Amateur Radio Communications Theory


Definitions
Sky-wave propagation- A type of radio-wave propagation in which
radio waves traveling upward are bent or refracted by the ionosphere back to the earth. This is one of the major means of amateur radio communication in the high-frequency spectrum. Otherwise, these radio waves would be propagated into outer space and lost. Sky-wave propagation provides a capability for long-range or DX communications using one or more “hops” in which the radio waves are reflected back to the earth.

Ground-wave propagation- Another form of propagation in which
the ground or surface wave travels along the surface of the ground or
water. This mode of propagation is important at the low and medium
frequencies. Most commercial AM broadcast stations use ground-wave
propagation during daylight hours for local urban and suburban coverage.
However, beginning at about 3 MHz, ground-wave propagation at distances greater than 100 miles (or about 160 kilometers) becomes impractical.


Refraction of radio waves- Radio waves, like light waves, are
refracted or bent when they pass from one medium to another medium
with a different density. Since radio waves traveling upward experience
less atmospheric density, they may be curved or bent. This is related to sky-wave propagation.

Sunspot cycle- The sun exhibits a periodic 11-year cycle of increasing and decreasing sunspots which affect radio communications on earth. Scientists have recorded the number of sunspots appearing on the surface of the sun for the past 300 years and have determined that the number of sunspots reaches a maximum about every 11 years. Also, the number of sunspots will vary during each maximum and minimum cycle. The maximums may range from about 60 to over 200 while minimums may drop to almost zero.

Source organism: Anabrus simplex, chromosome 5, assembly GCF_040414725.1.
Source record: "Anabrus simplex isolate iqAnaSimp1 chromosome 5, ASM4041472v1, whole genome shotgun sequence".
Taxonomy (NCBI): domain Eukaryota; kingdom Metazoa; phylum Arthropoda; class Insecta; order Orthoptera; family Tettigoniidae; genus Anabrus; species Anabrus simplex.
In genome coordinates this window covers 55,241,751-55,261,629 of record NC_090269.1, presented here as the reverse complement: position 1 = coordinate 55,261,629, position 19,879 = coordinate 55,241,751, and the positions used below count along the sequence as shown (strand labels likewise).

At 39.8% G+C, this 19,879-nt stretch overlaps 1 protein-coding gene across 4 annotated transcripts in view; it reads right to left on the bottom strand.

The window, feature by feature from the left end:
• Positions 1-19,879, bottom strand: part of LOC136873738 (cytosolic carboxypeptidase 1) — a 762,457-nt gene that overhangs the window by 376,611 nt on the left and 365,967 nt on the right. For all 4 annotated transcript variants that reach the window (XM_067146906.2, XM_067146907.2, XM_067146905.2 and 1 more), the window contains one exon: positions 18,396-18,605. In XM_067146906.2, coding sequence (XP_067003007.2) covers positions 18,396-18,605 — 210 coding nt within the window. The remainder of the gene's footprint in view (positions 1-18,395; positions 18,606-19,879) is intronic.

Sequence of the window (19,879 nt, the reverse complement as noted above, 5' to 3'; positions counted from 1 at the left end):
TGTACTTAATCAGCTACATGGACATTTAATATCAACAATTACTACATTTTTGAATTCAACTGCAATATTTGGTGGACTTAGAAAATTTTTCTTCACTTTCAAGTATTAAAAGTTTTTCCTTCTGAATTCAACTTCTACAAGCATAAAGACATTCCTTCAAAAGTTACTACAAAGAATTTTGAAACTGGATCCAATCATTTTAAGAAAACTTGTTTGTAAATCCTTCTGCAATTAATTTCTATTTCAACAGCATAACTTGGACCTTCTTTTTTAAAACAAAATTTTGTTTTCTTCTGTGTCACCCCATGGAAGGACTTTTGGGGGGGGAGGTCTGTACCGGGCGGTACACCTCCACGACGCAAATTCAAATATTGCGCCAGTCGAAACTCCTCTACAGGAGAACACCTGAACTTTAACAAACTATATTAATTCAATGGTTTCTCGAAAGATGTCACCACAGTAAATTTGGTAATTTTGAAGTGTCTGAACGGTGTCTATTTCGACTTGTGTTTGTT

During maximum sunspot activity, excellent amateur communications
in the bands up to and including the 10-meter band are possible.
However, during minimum sunspot activity, long-range communication
is almost nil in the 15- and 10-meter bands. Also, 20-meter operation
is restricted primarily to daylight operation.

Skip distance- The skip distance is associated with sky-wave propagation
for the most part. It is defined as the distance between the transmitter
location and the point that the skywave returns to earth after striking the ionosphere. Except for the limited area subject to ground wave reception, the skip distance or zone does not allow for communications because no radio waves are reflected or bent into this zone.

Wavelength- The wavelength of a radio-frequency signal is defined
as the length in meters of that signal. More specifically, it is the length
of one complete cycle of the radio wave. Thus, a 10-meter signal or
wave is approximately 10 meters in length (or about 32.8 feet). For
example, a quarter-wave vertical antenna for 10 meters would be
approximately 2.5 meters (or about 8.2 feet) of vertical distance.

Frequency is defined as the number of complete cycles per second that a radio signal exhibits in passing from a value of maximum intensity, through zero intensity, and back to the original
value of intensity.

Frequency is measured in hertz (or simply Hz), which is directly equivalent to cycles per second; that is, 1 Hz equals 1 cycle per second.
Frequency is related to wavelength and may be used interchangeably to describe the wave motion of a radio wave. Frequency can be converted to wavelength in meters by dividing the frequency in hertz into 300,000,000. For example, 7150 kHz (which is 7,150,000 Hz) corresponds to a wavelength of 41.96 meters.

The ionosphere consists of layers of ionized air at heights above the surface of the earth ranging from about 7 to 250 miles (or about 11 to 402 kilometers). This ionization of the rarefied air particles is caused by the ultraviolet radiation from the sun. The heights of these layers vary from daylight to darkness, depending on the position of the sun with respect to the surface of the earth.

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